In case you are not aware, the Trump administration recently announced that Temporary Protected Status (TPS) would end for those people from Nicaragua on January 5, 2018 and that TPS for those people from Honduras will only be renewed until July 2018. An announcement regarding TPS for those people from Haiti is expected by Thanksgiving 2017 as this designation is set to expire on January 22, 2018.
In light of these recent developments, several members of Congress (Rep. Yvette Clarke, D-NY., Ileana Ros-Lehtinen, R-FL, and Rep. Pramila Jayapal- D-WA) have recently announced that they are planning to introduce a new bill that would create a path from TPS to U.S. Lawful Permanent Residency (LPR) status. This to-be proposed bill has been called the ASPIRE TPS Act and has been referenced by its representatives on their Twitter accounts. (see also).
According to the cited publication regarding this to-be proposed legislation, in order for an individual to qualify for U.S. LPR status based on the legislation, requirements would include that the applicant have held TPS prior to January 1, 2017 and prove to a judge that they would face extreme hardship if forced to return to their home country. Also, it is reported that this bill would allow those people with TPS who have been in the U.S. for at least five years to be able to renew their status in six year increments; however, they would not qualify for U.S. LPR status based on the legislation unless they could prove extreme hardship. It is reported that a person applying for U.S. LPR status based on the legislation who had entered the U.S. unlawfully would not need to leave and re-enter the U.S. in order to be able to apply for U.S. LPR status.
Rep. Clarke hopes that Republicans will sign onto her bill since it is more conservative as applicants are not automatically granted U.S. LPR status and would need to prove to a judge that they would face extreme hardship if forced to return to their home country.
Rep Clarke announced on her Twitter that she presented the ASPIRE TPS Act with her fellow representatives, however, no further updates or details appear to be available on the internet regarding the ASPIRE TPS Act.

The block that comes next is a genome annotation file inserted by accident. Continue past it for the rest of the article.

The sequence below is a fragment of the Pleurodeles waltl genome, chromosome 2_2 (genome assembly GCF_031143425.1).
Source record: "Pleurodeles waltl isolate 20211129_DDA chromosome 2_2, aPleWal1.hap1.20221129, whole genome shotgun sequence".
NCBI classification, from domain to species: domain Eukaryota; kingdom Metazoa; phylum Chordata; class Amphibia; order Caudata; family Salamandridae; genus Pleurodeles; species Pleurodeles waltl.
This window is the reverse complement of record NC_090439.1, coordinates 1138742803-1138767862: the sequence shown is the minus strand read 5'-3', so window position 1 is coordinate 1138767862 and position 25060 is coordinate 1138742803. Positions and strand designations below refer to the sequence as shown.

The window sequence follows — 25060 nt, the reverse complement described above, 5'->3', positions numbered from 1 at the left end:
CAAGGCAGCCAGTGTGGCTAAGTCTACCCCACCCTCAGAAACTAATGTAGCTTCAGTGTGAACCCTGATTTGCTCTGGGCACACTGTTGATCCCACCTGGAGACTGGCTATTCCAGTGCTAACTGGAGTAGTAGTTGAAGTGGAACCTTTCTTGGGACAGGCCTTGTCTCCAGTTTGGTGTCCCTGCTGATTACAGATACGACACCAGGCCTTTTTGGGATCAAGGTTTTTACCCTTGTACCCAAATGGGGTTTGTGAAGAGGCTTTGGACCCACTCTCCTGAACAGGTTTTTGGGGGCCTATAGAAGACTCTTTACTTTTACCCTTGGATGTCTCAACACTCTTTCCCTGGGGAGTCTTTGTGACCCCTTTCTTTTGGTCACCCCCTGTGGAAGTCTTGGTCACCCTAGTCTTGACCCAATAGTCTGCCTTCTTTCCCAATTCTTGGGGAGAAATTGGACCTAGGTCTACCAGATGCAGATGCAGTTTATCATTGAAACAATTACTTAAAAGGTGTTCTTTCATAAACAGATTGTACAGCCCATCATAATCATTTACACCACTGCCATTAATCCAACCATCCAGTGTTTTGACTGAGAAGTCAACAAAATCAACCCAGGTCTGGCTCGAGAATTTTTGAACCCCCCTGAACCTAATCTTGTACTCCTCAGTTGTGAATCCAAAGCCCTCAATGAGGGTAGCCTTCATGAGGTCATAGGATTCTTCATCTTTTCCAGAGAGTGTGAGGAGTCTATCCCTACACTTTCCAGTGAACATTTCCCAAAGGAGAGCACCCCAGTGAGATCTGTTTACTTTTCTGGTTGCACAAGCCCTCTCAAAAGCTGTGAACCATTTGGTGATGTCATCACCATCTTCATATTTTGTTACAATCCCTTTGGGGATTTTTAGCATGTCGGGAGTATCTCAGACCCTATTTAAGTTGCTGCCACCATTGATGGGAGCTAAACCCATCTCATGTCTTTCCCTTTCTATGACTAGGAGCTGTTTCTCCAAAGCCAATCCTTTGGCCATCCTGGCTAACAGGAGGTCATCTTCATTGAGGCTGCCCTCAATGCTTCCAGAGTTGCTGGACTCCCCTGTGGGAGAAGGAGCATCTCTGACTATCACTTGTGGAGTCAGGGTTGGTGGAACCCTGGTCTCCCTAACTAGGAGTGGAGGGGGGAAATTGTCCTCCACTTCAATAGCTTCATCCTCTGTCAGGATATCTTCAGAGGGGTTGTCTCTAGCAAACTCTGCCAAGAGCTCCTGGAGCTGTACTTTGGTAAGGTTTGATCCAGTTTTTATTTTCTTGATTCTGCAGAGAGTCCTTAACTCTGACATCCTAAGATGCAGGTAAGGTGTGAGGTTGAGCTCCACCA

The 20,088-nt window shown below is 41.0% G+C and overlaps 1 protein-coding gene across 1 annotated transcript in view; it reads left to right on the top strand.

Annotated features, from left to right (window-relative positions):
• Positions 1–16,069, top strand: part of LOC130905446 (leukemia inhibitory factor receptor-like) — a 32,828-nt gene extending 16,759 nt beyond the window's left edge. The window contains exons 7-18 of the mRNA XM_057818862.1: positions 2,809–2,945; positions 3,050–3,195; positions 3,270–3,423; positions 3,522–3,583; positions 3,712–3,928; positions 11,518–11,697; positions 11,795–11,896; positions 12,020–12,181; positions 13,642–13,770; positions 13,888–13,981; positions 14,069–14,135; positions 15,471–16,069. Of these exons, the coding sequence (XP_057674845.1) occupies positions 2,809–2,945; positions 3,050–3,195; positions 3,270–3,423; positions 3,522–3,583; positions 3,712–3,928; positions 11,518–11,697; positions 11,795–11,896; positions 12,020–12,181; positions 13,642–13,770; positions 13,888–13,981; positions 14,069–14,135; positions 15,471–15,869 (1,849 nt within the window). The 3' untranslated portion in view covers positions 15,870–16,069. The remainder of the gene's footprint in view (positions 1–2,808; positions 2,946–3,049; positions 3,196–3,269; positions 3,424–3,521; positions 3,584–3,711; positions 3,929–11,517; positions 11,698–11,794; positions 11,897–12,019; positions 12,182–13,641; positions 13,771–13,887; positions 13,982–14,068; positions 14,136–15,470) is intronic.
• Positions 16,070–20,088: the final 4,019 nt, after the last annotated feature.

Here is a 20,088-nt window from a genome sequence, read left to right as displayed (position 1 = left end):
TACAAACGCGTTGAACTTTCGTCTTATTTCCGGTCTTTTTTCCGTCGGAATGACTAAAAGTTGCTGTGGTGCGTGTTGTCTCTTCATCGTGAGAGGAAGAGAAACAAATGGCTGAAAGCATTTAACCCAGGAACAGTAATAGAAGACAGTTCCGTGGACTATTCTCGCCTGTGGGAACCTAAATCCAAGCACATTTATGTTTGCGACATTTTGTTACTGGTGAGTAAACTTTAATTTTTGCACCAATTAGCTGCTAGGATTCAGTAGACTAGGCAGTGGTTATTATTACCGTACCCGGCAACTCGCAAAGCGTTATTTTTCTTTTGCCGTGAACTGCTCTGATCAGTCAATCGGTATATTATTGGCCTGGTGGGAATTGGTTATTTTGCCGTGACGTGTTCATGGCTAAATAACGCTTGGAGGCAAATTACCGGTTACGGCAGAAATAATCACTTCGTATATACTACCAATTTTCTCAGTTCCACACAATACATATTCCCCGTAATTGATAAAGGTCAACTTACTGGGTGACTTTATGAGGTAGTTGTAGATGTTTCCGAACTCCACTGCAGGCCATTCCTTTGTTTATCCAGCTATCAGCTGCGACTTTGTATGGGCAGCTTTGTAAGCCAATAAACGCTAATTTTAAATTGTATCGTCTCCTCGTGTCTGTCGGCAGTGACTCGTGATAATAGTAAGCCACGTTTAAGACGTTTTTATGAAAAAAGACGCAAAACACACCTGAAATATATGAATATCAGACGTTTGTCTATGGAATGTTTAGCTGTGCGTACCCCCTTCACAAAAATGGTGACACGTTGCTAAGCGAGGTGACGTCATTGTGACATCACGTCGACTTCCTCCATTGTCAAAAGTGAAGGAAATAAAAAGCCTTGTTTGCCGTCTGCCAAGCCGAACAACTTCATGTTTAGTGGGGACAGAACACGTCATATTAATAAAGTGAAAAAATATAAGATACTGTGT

This bill would not be the only legislation introduced to Congress to help those affected by the Trump administration's decisions regarding TPS designations. The Extending Status Protection for Eligible Refugees with Established Residency Act of 2017 (ESPERER Act) was presented on October 31, 2017 to Congress by several representatives from Florida (Carlos Curbelo, Frederica Wilson, Ileana Ros-Lehtinen, and Alcee Hastings) and seeks to provide a path to U.S. LPR status for those people from Nicaragua, Haiti, El Salvador, and Honduras who received TPS by January 13, 2011 and were in the U.S. on January 12, 2011; according to the bill, the applicant will also need to have been physically present in the U.S. for at least a year before the filing of the adjustment of status.
Additionally, on November 3, 2017, several members of Congress (Nydia M. Velázquez, D-NY, Joe Crowley, D-NY, Ted Lieu, D-CA, and Karen Bass, D-CA) introduced the America Promise Act of 2017 to protect those people with TPS or Deferred Enforced Departure (DED) from deportation; this proposed legislation seeks to provide a path from TPS or DED for those individuals who have had this status (or were otherwise eligible for TPS) on or before October 1, 2017 and who will have at least three years of continuous physical presence in the U.S. from the effective date of the legislation. However, there is an exception to this three year requirement in the case that it is determined that the alien's removal will cause extreme hardship to the alien or other specified individuals.
Unfortunately, these bills are all in the very early stages of the legislative process and do not appear to be anything that a person who is losing TPS would be able to count on to remain in the U.S. If you find yourself in the situation where you will be losing or may be losing TPS and wish to remain in the U.S., you should consult with an immigration attorney regarding any options that you may have to avoid being deported as soon as possible.
***Please keep in mind that this blog posting is for educational purposes only (i.e., to give you general information and a general understanding of this immigration related matter); this blog posting does not provide specific legal advice and does not form an attorney-client relationship.***